Felony voting disenfranchisement

The right to vote is a “civil right” that is protected by the United States Constitution and various federal laws. Also known as “civil liberties,” civil rights are those fundamental freedoms or privileges that are given to people by virtue of their citizenship. Some of the civil rights guaranteed by the Constitution are the freedoms of speech, religion, and the press, as well as the right to equality in public places or accommodations. The term “disenfranchisement” refers to the taking away of a person’s right to vote.

 

Felony voting disenfranchisement

 

In order to register to vote, a person must be a United States citizen, a resident in the city or political “jurisdiction” in which he or she will vote, and at least 18 years of age by the next election. Some states impose a further requirement that the person not be a convicted felon. The National Voter Registration Act of 1993 includes a provision that allows states to “disenfranchise” or take away the voting privileges of persons who have been convicted of a felony. The Fourteenth Amendment to the Constitution gives states the authority to decide whether or not to deny the right to vote to persons who have been convicted of a felonious offense. Accordingly, a convicted felon or an ex-felon may or may not be able to register to vote in his or her state of residence.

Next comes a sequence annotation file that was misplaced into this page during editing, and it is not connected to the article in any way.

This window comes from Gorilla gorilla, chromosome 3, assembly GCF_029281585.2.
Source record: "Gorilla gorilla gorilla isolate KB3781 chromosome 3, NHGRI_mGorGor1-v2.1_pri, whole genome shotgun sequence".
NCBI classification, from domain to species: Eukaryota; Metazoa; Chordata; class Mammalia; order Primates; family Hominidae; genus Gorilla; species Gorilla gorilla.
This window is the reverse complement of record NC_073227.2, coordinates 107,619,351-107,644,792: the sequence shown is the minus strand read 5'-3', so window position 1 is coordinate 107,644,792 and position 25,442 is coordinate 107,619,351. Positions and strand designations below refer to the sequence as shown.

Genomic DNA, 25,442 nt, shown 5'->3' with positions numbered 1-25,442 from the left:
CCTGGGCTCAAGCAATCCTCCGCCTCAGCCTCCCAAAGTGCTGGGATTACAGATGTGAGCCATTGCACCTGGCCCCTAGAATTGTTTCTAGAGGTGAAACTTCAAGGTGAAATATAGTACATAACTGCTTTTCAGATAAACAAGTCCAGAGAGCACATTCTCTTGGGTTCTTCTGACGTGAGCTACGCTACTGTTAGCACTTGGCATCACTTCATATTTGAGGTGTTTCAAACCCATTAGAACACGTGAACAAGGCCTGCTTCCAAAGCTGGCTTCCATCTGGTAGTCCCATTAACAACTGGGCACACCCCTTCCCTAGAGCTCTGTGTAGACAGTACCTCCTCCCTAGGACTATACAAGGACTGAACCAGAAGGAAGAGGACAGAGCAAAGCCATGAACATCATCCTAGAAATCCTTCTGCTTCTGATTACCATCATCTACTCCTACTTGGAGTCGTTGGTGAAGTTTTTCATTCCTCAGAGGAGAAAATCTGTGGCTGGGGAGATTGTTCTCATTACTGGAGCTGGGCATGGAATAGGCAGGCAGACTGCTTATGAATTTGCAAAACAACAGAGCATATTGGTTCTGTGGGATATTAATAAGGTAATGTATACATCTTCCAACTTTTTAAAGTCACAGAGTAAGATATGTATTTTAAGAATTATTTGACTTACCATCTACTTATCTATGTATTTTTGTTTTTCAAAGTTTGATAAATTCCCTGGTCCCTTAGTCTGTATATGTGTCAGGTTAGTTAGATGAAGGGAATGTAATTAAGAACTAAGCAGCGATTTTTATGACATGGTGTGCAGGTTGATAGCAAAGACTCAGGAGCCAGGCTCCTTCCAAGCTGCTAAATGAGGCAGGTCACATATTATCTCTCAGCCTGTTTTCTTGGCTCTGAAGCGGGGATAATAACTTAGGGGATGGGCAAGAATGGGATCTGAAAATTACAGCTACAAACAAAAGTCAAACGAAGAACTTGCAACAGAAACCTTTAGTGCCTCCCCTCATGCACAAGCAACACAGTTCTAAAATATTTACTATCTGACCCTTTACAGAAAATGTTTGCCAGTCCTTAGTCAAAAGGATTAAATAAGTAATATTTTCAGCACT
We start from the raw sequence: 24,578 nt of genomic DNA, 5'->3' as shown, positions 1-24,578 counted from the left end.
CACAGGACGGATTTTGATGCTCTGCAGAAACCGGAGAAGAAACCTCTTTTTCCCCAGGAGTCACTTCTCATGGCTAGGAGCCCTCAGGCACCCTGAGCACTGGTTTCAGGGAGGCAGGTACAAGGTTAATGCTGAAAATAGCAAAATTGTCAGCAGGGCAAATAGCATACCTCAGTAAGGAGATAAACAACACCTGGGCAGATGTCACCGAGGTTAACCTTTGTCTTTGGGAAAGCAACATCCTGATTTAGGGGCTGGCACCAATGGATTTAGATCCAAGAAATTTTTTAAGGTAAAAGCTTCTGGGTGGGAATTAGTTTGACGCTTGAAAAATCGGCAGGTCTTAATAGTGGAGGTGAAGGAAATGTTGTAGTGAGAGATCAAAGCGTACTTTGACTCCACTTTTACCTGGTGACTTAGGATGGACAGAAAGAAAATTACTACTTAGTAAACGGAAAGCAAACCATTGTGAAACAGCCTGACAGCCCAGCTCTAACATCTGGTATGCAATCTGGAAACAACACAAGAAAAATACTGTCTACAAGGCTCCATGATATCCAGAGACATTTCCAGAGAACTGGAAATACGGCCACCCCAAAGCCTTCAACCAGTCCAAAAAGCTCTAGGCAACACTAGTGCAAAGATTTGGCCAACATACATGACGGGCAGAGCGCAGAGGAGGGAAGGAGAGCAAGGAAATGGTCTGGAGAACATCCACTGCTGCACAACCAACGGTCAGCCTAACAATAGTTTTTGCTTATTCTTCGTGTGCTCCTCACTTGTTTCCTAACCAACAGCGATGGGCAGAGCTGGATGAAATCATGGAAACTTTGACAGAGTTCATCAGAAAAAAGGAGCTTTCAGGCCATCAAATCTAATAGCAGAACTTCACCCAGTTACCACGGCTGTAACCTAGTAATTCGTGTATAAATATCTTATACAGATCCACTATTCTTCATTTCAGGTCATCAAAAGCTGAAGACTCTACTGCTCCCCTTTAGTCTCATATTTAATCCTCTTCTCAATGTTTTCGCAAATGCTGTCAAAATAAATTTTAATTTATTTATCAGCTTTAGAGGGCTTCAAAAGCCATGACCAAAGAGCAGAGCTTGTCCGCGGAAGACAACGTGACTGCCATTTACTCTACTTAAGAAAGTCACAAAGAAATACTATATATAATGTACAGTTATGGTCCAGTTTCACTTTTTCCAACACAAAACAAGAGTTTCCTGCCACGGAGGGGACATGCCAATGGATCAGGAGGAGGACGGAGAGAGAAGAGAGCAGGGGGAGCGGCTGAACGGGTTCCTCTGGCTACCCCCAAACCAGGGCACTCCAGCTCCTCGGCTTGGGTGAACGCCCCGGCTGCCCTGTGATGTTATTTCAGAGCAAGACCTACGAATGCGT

Only two states–Maine and Vermont–permit inmates who have been convicted of a felony to vote. The other 48 states and the District of Columbia have enacted laws prohibiting such inmates from voting. Seven states do not permit ex-offenders who have completed their sentences to vote; some of these states permanently deny the right to vote to ex-offenders. Nearly three dozen states do not allow felons on probation or parole to vote.

 

In 2004, a state department of corrections was ordered by a court to assist ex-felons with the restoration of their voting rights. Civil rights advocates have contended that even in those states that permit ex-offenders to restore their voting rights, the requirements are too cumbersome.

 

Also in 2004, a civil rights organization filed a lawsuit challenging a state’s denial of voting rights to persons on probation or parole. The plaintiffs in the lawsuit alleged that members of minority groups are “vastly over-represented” in the criminal justice system due, in part, to racial profiling. They contended that as a result, members of minority communities are effectively denied an equal opportunity to participate in the election process.

Copyright 2011 LexisNexis, a division of Reed Else

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